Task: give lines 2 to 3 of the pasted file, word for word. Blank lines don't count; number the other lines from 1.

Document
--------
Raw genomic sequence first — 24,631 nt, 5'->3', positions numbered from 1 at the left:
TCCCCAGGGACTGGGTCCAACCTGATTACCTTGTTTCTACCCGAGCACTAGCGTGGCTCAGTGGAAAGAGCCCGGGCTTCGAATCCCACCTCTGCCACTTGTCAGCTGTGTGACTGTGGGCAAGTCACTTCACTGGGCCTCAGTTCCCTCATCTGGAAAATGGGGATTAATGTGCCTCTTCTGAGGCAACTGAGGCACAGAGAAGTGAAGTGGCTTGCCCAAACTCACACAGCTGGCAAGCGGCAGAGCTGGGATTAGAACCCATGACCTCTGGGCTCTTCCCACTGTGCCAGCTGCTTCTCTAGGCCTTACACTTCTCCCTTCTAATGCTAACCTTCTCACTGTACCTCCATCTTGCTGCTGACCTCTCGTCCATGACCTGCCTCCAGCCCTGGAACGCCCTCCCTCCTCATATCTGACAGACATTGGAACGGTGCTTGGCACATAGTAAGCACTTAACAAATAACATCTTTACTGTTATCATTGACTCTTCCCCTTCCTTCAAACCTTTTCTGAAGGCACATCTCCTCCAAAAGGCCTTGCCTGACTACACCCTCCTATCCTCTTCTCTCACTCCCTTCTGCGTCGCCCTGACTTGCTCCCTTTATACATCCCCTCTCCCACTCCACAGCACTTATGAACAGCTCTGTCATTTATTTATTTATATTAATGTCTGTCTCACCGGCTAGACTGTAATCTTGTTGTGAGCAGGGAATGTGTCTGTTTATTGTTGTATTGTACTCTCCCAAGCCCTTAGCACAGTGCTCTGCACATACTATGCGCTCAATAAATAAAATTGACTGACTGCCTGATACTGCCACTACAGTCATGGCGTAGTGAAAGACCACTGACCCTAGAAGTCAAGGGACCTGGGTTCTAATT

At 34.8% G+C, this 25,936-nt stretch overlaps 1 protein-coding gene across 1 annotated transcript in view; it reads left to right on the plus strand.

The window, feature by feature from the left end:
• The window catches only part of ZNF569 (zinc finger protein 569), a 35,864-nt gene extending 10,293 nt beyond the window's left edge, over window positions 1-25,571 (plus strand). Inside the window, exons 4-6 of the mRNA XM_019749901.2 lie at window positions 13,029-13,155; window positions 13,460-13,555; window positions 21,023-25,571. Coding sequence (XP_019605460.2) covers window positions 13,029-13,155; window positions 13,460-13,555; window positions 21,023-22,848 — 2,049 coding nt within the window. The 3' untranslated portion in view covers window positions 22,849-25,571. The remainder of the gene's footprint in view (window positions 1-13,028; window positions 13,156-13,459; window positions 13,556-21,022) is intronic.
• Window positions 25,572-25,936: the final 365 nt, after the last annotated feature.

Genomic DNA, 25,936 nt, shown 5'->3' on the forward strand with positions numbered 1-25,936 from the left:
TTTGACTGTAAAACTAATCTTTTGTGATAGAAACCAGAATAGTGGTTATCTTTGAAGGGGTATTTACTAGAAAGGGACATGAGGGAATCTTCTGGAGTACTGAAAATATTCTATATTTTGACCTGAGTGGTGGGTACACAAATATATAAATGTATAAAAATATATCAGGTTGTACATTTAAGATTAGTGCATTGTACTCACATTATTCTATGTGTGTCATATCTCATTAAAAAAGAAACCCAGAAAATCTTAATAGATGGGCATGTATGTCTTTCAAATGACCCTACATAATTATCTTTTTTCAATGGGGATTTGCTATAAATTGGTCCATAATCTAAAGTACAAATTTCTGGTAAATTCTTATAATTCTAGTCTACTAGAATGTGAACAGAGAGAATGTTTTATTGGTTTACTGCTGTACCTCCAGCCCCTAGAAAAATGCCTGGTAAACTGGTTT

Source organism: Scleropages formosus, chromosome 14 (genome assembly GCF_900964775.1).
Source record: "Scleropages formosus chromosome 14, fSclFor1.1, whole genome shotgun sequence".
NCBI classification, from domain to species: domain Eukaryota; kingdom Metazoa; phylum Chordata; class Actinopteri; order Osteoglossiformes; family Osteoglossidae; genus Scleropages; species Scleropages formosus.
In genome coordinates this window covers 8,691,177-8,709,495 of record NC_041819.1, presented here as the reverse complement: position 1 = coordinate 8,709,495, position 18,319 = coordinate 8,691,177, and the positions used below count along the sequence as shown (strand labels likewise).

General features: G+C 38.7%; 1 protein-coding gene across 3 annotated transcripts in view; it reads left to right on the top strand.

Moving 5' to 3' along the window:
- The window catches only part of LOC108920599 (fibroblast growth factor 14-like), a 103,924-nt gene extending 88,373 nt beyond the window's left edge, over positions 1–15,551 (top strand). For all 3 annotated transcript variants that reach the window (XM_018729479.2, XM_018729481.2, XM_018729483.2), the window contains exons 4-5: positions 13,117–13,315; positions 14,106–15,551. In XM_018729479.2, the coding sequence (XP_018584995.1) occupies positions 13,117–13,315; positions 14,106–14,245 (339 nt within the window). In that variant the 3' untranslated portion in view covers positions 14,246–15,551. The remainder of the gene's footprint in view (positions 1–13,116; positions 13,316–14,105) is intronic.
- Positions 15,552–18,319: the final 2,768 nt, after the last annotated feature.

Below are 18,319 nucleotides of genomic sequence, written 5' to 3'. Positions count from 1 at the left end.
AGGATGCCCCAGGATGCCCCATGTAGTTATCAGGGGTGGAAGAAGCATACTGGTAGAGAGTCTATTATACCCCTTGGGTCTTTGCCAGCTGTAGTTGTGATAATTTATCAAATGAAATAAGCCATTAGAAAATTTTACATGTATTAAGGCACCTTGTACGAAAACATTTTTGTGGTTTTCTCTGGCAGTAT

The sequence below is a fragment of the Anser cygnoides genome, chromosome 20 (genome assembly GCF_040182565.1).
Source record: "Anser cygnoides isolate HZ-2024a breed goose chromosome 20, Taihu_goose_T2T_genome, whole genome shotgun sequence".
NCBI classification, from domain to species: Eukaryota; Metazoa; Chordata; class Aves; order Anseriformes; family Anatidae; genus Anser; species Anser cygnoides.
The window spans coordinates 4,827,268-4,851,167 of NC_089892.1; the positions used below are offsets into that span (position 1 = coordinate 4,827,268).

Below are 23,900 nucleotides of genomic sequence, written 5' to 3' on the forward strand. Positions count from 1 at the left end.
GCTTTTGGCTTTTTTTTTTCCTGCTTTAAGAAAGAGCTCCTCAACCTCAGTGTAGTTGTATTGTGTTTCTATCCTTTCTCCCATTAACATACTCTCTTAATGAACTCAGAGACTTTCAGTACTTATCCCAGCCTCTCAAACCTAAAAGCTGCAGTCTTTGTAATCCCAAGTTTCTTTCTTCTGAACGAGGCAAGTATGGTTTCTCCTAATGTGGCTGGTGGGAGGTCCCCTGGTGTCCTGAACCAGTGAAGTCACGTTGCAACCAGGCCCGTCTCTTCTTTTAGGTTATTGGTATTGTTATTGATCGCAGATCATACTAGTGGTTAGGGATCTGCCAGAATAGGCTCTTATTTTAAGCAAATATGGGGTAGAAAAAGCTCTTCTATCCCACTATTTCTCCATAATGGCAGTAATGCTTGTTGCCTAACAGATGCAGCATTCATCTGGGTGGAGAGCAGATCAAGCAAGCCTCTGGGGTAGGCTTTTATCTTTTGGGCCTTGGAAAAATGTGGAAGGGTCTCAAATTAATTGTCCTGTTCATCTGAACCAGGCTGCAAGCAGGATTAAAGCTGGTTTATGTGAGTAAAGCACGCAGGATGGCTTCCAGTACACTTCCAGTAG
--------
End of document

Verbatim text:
TCCCCAGGGACTGGGTCCAACCTGATTACCTTGTTTCTACCCGAGCACTAGCGTGGCTCAGTGGAAAGAGCCCGGGCTTCGAATCCCACCTCTGCCACTTGTCAGCTGTGTGACTGTGGGCAAGTCACTTCACTGGGCCTCAGTTCCCTCATCTGGAAAATGGGGATTAATGTGCCTCTTCTGAGGCAACTGAGGCACAGAGAAGTGAAGTGGCTTGCCCAAACTCACACAGCTGGCAAGCGGCAGAGCTGGGATTAGAACCCATGACCTCTGGGCTCTTCCCACTGTGCCAGCTGCTTCTCTAGGCCTTACACTTCTCCCTTCTAATGCTAACCTTCTCACTGTACCTCCATCTTGCTGCTGACCTCTCGTCCATGACCTGCCTCCAGCCCTGGAACGCCCTCCCTCCTCATATCTGACAGACATTGGAACGGTGCTTGGCACATAGTAAGCACTTAACAAATAACATCTTTACTGTTATCATTGACTCTTCCCCTTCCTTCAAACCTTTTCTGAAGGCACATCTCCTCCAAAAGGCCTTGCCTGACTACACCCTCCTATCCTCTTCTCTCACTCCCTTCTGCGTCGCCCTGACTTGCTCCCTTTATACATCCCCTCTCCCACTCCACAGCACTTATGAACAGCTCTGTCATTTATTTATTTATATTAATGTCTGTCTCACCGGCTAGACTGTAATCTTGTTGTGAGCAGGGAATGTGTCTGTTTATTGTTGTATTGTACTCTCCCAAGCCCTTAGCACAGTGCTCTGCACATACTATGCGCTCAATAAATAAAATTGACTGACTGCCTGATACTGCCACTACAGTCATGGCGTAGTGAAAGACCACTGACCCTAGAAGTCAAGGGACCTGGGTTCTAATT

At 34.8% G+C, this 25,936-nt stretch overlaps 1 protein-coding gene across 1 annotated transcript in view; it reads left to right on the plus strand.